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Officials see solution to Pagat controversy

By Gemma Q. Casas HAGÅTÑA, Guam (Marianas Variety, Oct. 21, 2010) – Northern Marianas’ third largest island of Tinian may have its proposed four firing ranges expanded to take the place of Guam’s Pagat amid residents’ strong lobby to spare it from military buildup activities because of its historical significance to the indigenous people.

Tinian Mayor Ray Dela Cruz said the military purposely delayed plans to build the Pagat firing range because their island is being considered to host it.

"We know that they (military officials) pretty much delayed the construction of the firing range in the Pagat area in Guam. I know that there is a serious consideration in actually expanding the Tinian firing range to include the firing range in Pagat," Dela Cruz told the Variety yesterday during a session break at the day-long Center for Micronesian Empowerment-led conference on "The Untapped Potential of the Marianas & Micronesian Workforce" held at the Marriott.

The Record of Decision for the buildup signed on Sept. 20 states that training operations on Tinian would support up to company-level sustainment for Marine Corps forces on Guam.

"Because Guam cannot accommodate all training for the relocating Marine Corps forces, Tinian, which is approximately 100 miles away and has greater land availability, provides the best opportunities for training groups of 200 Marines or larger, the next step of the training continuum," it stated.

Northern Marianas Governor Benigno Fitial backed off from the event due to back pains, according to the mayor who was part of a small contingent who represented the commonwealth in the event that also drew participants from the nearby island nations associated with the U.S.

U.S. Department of the Interior Assistant Secretary for Insular Areas Tony Babauta, FSM President Emanuel Mori, among other dignitaries, showed up at the event.

"Unfortunately, he (Fitial) wasn’t able to show up. You know, the governor is having serious back pains," the mayor said.

Fitial underwent a series of surgeries to correct his spinal stenosis -- the narrowing of the cells in the spinal column which is common among the elderly.

Early this year, the U.S. Attorney’s Office asked the District Court of the Northern Marianas to call for an evidentiary hearing after Fitial’s masseuse, a former garment worker from China who was implicated in a foiled smuggling attempt to Guam, was taken out of the local jail to massage him in his residence.

The U.S. Marshalls was not informed before the masseuse was taken out of the jail. Local police escorted her to the governor’s residence.

In a separate interview, Retired Major General David Bice, executive director of the Joint Guam Program Office, said feasibility studies are being done to expand firing range sites not just on Tinian but on Pagan as well, an uninhabited volcanic island in the northernmost part of the CNMI.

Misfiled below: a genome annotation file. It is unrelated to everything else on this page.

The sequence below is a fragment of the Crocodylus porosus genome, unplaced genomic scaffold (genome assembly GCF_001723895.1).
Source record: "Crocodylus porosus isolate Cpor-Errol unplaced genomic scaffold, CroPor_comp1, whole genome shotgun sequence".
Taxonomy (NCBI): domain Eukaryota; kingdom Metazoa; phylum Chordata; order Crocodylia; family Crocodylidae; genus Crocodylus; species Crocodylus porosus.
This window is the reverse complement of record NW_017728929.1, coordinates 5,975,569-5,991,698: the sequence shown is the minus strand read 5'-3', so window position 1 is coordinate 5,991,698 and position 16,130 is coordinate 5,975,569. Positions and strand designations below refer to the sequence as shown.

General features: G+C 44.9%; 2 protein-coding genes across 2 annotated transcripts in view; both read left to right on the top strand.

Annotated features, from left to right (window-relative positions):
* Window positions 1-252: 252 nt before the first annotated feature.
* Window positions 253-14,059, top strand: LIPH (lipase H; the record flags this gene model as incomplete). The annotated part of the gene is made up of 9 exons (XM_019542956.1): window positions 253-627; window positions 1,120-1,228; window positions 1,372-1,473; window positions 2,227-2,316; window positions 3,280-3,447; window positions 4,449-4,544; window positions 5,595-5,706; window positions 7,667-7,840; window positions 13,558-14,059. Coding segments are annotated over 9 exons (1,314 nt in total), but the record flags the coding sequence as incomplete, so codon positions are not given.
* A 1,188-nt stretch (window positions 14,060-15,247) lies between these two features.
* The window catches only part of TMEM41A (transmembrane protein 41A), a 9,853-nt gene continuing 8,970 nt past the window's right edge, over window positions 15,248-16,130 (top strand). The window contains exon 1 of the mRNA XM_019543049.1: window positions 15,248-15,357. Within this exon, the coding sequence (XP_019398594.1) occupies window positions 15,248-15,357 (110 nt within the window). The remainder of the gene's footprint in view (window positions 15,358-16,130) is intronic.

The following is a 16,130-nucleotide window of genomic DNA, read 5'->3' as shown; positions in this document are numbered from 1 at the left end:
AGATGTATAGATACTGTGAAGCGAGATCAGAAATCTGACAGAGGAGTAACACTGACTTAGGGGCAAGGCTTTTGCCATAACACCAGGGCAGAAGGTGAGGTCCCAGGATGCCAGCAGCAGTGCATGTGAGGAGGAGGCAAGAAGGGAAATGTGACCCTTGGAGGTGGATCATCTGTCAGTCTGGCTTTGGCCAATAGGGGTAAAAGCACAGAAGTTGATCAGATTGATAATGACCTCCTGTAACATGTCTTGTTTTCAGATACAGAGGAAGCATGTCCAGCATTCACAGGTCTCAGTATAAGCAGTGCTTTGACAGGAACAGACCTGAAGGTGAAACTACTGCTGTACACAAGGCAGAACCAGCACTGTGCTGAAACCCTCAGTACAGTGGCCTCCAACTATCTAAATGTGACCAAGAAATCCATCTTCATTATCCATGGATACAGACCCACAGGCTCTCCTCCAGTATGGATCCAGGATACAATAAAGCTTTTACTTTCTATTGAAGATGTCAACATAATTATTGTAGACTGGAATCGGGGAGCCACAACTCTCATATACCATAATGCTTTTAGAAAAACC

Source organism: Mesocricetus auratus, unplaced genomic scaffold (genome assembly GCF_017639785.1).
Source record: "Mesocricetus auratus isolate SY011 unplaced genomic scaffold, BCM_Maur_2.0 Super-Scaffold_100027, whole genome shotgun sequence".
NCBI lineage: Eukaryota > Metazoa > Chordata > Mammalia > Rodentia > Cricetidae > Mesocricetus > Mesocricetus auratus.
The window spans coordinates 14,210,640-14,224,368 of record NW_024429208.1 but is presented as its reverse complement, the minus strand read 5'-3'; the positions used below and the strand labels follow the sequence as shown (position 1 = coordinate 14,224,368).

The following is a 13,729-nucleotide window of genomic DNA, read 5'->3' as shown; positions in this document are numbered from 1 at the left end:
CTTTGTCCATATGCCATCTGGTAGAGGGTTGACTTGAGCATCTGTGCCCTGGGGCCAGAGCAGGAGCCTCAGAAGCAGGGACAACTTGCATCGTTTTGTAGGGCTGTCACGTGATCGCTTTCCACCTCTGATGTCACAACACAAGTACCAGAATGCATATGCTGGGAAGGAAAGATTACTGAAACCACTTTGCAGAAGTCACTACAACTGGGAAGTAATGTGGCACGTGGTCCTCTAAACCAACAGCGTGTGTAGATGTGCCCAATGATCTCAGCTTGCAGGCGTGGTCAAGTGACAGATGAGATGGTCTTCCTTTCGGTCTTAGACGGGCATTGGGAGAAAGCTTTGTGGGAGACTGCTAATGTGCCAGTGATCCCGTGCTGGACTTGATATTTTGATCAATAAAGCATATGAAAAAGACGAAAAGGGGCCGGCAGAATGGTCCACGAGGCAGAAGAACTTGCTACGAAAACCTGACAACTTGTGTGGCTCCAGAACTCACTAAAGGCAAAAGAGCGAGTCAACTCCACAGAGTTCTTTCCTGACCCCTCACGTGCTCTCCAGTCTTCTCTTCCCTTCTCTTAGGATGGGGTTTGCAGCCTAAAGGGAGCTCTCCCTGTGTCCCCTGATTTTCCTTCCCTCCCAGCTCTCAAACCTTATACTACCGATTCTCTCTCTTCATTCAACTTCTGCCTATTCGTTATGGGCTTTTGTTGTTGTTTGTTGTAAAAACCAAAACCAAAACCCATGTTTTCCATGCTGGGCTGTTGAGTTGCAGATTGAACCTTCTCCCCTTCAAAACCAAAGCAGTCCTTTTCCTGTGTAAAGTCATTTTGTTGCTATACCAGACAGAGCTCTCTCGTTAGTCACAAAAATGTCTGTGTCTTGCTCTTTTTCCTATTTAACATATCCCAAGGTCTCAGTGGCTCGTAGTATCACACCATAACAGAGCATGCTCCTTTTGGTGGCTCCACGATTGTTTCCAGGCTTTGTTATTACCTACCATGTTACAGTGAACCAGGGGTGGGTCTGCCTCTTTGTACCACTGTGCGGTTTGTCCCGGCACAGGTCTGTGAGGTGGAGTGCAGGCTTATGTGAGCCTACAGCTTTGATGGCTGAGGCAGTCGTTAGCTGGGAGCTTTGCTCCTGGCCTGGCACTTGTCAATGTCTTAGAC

"We’re going to be building four ranges on Tinian to support the Marines. There is a follow-up study to be looking throughout the CNMI, including additional ranges on Tinian as well as potential ranges on Pagan Island or other places too," the general said in a separate interview.

"This is part of the Pacific-wide study in terms of looking at our range of alignment throughout the Pacific. It’s not only the CNMI but the Pacific as well," he added.

The U.S. has military jurisdiction over the Freely Associated States which include Palau, the Federated States of Micronesia, and the Marshall Islands.

The general said Route 15 is the preferred fire training range on Guam which is near the historic Pagat.

The Guam Preservation Trust nominated PÃ¥gat village to America’s 11 Most Endangered Historic Places which is a program of the Washington-based National Trust for Historic Preservation.

Bice said the military will soon conclude its talks about the Pagat firing range with Guam in accordance with Section 106 of the International Historic Preservation Act.

Pagat is an ancient Chamorro village, a sacred ancestral home of the indigenous people, with relics that date back to centuries ago.

The buildup involves relocating 8,600 Marines from Okinawa, Japan and their families to Guam. The first contingent is expected to be here by 2012.

Japan and the U.S. agreed to spend at least US$10 billion to build infrastructure and facilities to accommodate the relocating troops.

This year, the two countries already agreed to release US$1 billion to jumpstart some of the projects.

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